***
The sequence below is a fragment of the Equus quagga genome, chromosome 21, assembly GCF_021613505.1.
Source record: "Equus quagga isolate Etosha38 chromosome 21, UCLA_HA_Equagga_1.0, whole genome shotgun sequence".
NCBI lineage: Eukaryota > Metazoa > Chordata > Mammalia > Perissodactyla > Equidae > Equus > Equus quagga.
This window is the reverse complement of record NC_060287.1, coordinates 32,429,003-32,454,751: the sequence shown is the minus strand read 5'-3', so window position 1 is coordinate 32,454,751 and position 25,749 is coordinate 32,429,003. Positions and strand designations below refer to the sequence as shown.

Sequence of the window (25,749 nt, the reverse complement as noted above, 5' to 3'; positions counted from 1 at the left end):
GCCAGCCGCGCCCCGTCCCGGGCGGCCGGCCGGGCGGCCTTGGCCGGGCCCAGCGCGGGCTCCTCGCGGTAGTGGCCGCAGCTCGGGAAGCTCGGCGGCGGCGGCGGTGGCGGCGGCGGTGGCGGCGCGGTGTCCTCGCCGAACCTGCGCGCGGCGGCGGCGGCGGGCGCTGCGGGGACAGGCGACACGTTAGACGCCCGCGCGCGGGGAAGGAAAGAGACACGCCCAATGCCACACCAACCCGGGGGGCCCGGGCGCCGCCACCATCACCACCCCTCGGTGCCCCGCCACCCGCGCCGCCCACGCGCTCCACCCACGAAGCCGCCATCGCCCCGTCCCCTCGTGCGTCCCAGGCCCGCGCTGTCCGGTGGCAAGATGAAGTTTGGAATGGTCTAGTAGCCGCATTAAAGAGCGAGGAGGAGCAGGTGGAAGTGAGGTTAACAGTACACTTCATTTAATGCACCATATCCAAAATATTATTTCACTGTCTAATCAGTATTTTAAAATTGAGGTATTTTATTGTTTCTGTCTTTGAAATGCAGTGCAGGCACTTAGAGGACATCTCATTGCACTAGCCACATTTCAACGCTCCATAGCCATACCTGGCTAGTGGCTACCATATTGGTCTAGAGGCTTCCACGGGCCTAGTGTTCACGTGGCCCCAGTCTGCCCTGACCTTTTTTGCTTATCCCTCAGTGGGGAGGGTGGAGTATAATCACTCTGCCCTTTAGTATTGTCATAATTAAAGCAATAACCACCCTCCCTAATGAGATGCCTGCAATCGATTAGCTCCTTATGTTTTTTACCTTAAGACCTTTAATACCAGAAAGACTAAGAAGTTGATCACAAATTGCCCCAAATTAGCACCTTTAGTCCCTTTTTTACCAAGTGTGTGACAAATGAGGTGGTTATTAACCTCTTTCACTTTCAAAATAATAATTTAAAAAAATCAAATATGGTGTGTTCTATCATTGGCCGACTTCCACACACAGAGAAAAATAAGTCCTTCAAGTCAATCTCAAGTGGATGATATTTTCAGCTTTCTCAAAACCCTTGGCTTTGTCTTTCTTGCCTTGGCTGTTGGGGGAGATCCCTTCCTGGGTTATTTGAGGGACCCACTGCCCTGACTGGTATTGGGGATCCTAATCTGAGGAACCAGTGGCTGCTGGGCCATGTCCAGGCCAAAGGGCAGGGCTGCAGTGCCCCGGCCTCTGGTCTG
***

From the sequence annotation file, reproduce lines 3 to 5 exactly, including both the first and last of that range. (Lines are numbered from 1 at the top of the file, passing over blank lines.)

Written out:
NCBI lineage: Eukaryota > Metazoa > Chordata > Mammalia > Perissodactyla > Equidae > Equus > Equus quagga.
This window is the reverse complement of record NC_060287.1, coordinates 32,429,003-32,454,751: the sequence shown is the minus strand read 5'-3', so window position 1 is coordinate 32,454,751 and position 25,749 is coordinate 32,429,003. Positions and strand designations below refer to the sequence as shown.

Sequence of the window (25,749 nt, the reverse complement as noted above, 5' to 3'; positions counted from 1 at the left end):